Wally Ellenson’s father John told the Milwaukee Journal Sentinel in November about a particularly sincere statement Steve Wojciechowski made regarding his recruitment of Wally in July 2014.
“He said, ‘I can develop him, I can make him a better player. I’m not just going to recruit him so I can get Henry. Wally’s going to be instrumental in rebuilding our program.’ Wally needed to hear that, and we needed to hear that.”
Flash-forward 21 months. Henry Ellenson’s time at Marquette has come and gone. Marquette is in need of another big man, but out of scholarships to give. The honorable thing to do is to stop recruiting, honor the commitments made to people already on the team and work with what is already built.
Instead, Wojciechowski appears to have forced Wally to give up his scholarship in order to make room for another player that might come to Marquette. On the surface, it looks like Wojciechowski lured Wally away from the University of Minnesota, reaped the benefits of having Wally when it was time to recruit his brother and then kicked Wally off the team when his brother left in order to make room for his brother’s replacement.
To be fair, Wally is a two-sport athlete and does still have a track and field scholarship for high jump. It’s not confirmed that this move was Wojciechowski’s doing; Wally could have left the team on his own, though Twitter hints at the former. Here’s what Wojciechowski said when asked about whether Wally would leave the team to focus on a potential professional track and field career: “There has been no discussion about it; no one has brought it up. Wally feels that basketball is his number one sport and he is fully invested in basketball.”
Unless Ellenson reversed a long-standing commitment to basketball in the last 10 days, it’s pretty safe to assume that this was not his decision. Anyone who says, “Well, he still has his track scholarship. What’s the big deal?” is missing the point. The man wants to play basketball, transferred to Marquette to play basketball and has put in the requisite work. He has every right to play basketball.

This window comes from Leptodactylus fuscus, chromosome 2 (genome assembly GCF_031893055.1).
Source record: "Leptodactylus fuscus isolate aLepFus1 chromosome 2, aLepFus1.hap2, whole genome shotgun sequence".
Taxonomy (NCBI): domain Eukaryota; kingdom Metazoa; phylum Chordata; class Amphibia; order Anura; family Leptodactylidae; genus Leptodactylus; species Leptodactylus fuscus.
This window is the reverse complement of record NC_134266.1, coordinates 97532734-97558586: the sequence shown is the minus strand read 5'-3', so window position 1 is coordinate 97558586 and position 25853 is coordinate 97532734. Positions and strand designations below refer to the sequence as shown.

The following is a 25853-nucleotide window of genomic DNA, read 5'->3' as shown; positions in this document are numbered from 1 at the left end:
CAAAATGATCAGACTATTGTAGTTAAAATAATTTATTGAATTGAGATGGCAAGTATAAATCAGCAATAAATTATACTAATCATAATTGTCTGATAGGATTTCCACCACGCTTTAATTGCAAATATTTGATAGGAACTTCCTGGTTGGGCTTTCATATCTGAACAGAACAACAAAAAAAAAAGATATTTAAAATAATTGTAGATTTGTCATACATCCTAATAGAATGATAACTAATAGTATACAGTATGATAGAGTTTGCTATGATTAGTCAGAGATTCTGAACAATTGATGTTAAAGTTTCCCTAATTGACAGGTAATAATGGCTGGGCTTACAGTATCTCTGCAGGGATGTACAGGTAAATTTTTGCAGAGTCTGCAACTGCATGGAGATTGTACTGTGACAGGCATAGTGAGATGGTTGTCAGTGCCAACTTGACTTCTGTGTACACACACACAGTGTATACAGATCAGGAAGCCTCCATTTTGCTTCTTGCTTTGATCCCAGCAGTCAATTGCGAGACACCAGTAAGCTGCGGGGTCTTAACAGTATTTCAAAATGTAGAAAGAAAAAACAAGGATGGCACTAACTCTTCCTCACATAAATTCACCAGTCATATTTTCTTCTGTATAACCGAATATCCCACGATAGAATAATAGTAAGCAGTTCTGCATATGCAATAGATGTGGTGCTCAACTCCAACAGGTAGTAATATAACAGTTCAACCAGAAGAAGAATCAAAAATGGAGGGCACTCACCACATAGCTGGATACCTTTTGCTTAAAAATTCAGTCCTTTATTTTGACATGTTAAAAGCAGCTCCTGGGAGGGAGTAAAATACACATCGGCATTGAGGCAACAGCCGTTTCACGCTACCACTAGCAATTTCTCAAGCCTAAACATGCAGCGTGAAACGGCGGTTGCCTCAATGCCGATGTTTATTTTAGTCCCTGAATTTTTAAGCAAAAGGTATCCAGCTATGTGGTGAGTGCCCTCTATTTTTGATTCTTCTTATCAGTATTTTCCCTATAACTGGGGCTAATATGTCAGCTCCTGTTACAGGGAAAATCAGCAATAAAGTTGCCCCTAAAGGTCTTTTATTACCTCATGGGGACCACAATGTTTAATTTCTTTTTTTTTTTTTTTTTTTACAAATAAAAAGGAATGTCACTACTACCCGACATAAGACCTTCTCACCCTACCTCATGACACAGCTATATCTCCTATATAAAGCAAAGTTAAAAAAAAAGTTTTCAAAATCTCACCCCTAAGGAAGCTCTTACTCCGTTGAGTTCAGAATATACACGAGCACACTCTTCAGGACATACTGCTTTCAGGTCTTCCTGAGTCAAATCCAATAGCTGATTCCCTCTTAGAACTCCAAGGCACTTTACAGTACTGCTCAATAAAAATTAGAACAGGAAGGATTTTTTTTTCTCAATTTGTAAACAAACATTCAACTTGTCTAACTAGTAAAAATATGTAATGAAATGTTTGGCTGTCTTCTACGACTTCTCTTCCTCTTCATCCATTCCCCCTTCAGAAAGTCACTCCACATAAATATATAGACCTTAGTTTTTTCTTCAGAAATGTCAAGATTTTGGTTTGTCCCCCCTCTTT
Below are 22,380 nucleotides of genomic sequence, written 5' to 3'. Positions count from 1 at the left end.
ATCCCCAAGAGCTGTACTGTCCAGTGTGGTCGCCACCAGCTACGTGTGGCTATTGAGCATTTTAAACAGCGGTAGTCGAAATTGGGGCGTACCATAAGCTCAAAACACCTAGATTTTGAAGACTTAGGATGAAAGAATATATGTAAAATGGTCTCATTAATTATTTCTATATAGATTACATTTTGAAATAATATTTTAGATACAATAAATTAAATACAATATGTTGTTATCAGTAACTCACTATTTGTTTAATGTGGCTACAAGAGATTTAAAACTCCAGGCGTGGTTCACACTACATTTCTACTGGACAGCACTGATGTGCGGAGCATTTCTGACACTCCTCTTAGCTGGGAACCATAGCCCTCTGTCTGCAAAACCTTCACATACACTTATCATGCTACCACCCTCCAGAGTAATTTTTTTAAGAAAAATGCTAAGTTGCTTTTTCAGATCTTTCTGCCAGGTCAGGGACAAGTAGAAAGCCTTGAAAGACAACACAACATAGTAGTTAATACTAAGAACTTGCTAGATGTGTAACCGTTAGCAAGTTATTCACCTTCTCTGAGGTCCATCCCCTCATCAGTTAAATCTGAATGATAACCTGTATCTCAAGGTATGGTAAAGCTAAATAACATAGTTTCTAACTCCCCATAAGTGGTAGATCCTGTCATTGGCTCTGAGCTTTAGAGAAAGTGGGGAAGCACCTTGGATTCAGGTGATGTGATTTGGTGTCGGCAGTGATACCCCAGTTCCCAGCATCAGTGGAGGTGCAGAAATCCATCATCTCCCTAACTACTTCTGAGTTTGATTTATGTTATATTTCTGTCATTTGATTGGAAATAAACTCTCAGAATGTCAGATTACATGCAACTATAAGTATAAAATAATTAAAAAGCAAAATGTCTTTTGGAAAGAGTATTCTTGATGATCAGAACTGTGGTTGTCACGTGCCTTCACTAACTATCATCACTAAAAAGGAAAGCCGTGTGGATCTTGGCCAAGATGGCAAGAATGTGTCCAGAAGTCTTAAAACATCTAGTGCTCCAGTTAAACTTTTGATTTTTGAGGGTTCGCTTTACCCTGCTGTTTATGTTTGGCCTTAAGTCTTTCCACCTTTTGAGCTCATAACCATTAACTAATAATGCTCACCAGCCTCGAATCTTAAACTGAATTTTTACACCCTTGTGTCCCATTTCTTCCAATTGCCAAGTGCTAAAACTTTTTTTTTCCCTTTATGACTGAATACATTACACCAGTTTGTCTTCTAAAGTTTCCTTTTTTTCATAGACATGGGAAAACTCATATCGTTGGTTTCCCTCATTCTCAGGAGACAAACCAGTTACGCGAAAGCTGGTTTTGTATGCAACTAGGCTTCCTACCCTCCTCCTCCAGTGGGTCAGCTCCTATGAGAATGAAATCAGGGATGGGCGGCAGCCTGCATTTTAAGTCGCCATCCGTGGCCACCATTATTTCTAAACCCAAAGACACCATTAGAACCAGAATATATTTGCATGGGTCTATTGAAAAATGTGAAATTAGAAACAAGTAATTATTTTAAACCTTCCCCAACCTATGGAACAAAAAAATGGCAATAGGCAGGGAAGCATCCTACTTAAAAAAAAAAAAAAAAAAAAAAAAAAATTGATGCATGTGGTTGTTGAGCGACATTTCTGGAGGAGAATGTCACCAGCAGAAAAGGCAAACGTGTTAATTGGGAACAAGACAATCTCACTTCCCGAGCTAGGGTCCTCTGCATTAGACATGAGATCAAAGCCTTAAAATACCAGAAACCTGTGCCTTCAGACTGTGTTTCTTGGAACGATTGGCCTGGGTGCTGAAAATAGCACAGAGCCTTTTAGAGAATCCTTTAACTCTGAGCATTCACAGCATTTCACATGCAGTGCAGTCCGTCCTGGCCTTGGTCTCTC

In a larger sense, this incident isn’t about Wally or Wojciechowski. It’s about the massive power imbalance that exists between coaches and athletes at the collegiate level. Coaches get paid, while athletes can’t so much as accept free food. Coaches have the freedom to leave without checking with their players, but not vice versa. Athletes plan their classes, bedtimes and free time to conform to the team’s – and by extension, the coaches’ – schedule. All the power rests at the top.
Perhaps this wouldn’t bother me as much if the NCAA just admitted what the rest of us have known since forever ago: Major college sports are a business. If it did, it would at least acknowledge the self-interest endemic to the entire system. The NCAA will never do that willingly, though. Instead, the powers that be pretend student-athletes are immature youth, at risk of being corrupted by money and in desperate need of guidance from their coaches. Many of those coaches are the biggest advocates of the system that gives them widely unchecked authority.
Those in favor of Wojciechowski will say that this sort of thing happens all the time. “That’s the way we’ve always done it” is a handy appeal to the past for people that don’t want to consider a different future. There’s no doubt that redaction of scholarships for convenience and winning’s sake happens all the time, but the relevant question is, should it? Based on logic, long-term consequences and general decency, the answer is no.